NEW YORK — Lord & Taylor has a future on Fifth Avenue after all.
It’s looking more and more likely that the L&T flagship is staying put and that the retailer’s new owners are well into formulating a vision for downsizing and renovating the huge site.
“We are working hard at analyzing all different alternatives. It’s quite likely it gets reduced in size and quite likely office tenants are very viable in the building above Lord & Taylor,” said Richard Baker, the chain’s new chairman.
Baker is also vice chairman of National Realty and Development Corp. and president of NRDC Equity Partners LLC, which purchased L&T from Federated Department Stores earlier this year for $1.1 billion. Baker’s thumbs-up on L&T came during a panel discussion at the International Council of Shopping Centers conference Monday at the Hilton here.
While he stopped short of absolutely guaranteeing L&T’s survival on Fifth Avenue and said he continues to examine options, he reiterated to WWD his positive message on the flagship’s future, saying, “It’s very likely we will downsize the L&T store on Fifth Avenue.”
And Baker has a good idea of just how big the reinvented flagship should be: 250,000 to 300,000 square feet, he said. That would give the reconfigured store five or six selling levels, considering each floor plate is 50,000 square feet. The flagship currently has 650,000 square feet and 11 floors, including executive offices, and is considered very overspaced for the amount of volume it generates — roughly $140 million a year. The site is worth an estimated $300 million to $400 million.
According to retail experts, 250,000 to 300,000 square feet would be enough space to include all categories currently sold at the store, and the flagship would not sacrifice that much in sales, considering a lot of its volume is generated through the main and second floors.
Another department store retailer said maintaining a flagship presence in New York for L&T is important for building relations with vendors and bringing in new resources that could be distributed to other of the retailer’s locations.
According to sources, NRDC is interested in pursuing an acquisition of Saks Fifth Avenue, which is not up for sale, but could be later next year. If NRDC ultimately bought Saks, it would be better for NRDC to hang onto the L&T flagship, which is not considered a direct competitor to Saks, rather than give it up to another, pricier retailer that would be competitive. Nordstrom, for example, is said to have checked out the L&T flagship and is eager to enter Manhattan.
This story first appeared in the December 5, 2006 issue of WWD. Subscribe Today.
For decades, not much money was spent to update L&T stores, but Baker said he’s working on a capital budget, envisioning $250 million for improvements at the chain, with $100 million specifically for the flagship. Baker said the Boston and Northbrook, Ill., stores would share in the capital budget; other units in Manhasset, N.Y.; Stamford, Conn., and Chevy Chase, Md., would be high on the list for capital improvements. The budget would cover several years.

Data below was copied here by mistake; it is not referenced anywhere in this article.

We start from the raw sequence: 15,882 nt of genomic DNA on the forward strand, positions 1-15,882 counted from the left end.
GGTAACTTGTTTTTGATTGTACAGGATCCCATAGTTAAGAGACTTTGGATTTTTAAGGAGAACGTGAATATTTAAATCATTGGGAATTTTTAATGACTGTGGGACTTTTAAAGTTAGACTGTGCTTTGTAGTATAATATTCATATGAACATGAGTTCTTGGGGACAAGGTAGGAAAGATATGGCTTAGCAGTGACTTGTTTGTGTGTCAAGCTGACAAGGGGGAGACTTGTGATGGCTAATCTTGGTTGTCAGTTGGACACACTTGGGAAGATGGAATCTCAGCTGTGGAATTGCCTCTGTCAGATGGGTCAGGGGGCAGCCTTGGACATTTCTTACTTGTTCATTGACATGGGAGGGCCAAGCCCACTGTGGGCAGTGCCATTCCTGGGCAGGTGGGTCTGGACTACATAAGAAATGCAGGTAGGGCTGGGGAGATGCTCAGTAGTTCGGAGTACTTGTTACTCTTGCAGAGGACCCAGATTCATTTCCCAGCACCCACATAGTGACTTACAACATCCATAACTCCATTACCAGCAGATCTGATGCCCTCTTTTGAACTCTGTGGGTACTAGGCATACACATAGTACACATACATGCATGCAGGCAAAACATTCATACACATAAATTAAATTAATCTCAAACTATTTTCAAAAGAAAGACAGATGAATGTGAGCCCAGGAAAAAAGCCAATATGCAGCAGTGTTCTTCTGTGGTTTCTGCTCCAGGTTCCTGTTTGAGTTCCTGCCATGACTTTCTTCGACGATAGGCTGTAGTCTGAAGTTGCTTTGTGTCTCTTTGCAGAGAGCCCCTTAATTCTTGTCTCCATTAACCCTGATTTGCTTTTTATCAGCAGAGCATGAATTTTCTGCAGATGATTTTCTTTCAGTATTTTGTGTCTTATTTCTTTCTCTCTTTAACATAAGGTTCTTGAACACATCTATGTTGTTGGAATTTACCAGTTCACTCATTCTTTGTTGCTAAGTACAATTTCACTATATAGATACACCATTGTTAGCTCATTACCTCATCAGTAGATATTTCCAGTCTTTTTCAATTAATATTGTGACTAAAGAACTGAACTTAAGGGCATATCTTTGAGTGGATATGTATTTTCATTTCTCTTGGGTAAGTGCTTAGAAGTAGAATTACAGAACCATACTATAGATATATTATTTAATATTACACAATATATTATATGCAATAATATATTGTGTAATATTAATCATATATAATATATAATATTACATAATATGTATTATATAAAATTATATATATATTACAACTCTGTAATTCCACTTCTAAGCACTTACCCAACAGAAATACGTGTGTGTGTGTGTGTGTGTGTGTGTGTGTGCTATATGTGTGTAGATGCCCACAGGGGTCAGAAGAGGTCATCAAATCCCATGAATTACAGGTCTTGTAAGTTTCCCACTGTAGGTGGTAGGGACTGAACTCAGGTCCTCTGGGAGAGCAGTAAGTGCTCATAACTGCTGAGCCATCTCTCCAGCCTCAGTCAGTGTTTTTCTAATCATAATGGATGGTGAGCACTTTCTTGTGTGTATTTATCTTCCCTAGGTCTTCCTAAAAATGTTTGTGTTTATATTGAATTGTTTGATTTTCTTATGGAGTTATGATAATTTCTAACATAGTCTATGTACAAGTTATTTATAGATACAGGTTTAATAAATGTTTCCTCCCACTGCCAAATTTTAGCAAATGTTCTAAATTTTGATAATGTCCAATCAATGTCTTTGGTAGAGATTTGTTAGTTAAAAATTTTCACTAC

Lord & Taylor has been performing better at its suburban locations than at the flagship.
One of the keys to ultimately deciding on the flagship is how business progresses. Baker said he is seeing improvements at branch locations, with some experiencing 20 to 30 percent increases due to the fallout from Federated Department Stores’ conversion of former units of May Department Stores, which Federated bought early this year. Federated sold L&T to NRDC after the May acquisition.
“There’s been a tremendous opportunity to pick up customers who are unhappy” with Filene’s or Marshall Field’s becoming Macy’s, Baker noted, citing these as examples of where L&T can grab former May store shoppers.
“Lord & Taylor is having a good moment in time,” Baker said. He said the chain has a “clear home,” offering a certain quality of merchandise at a competitive price, above Macy’s and beneath Saks and Nordstrom.
The 180-year-old company operates 48 stores and generated $1.4 billion in sales last year, though as recently as 2003, it operated 86 stores until an aggressive store-closing strategy, mostly through the Sunbelt, was unleashed.
Previously, Baker spoke of the possibility of opening additional stores in lifestyle centers in the Eastern corridor, in Connecticut, Long Island, New York, New Jersey and Pennsylvania. He also has singled out Westchester and Fairfield counties and believes L&T has a particular appeal to the “New England type of shopper, primarily in the suburbs,” who seeks a price-range alternative to Saks and Neiman Marcus on the high side and Kohl’s and J.C. Penney on the low side.
For the past four years, L&T chief executive Jane Elfers has led efforts to refocus the business on better, bridge and contemporary apparel and accessories for women, shedding moderate goods and reducing some of the retailer’s past focus on price promotions.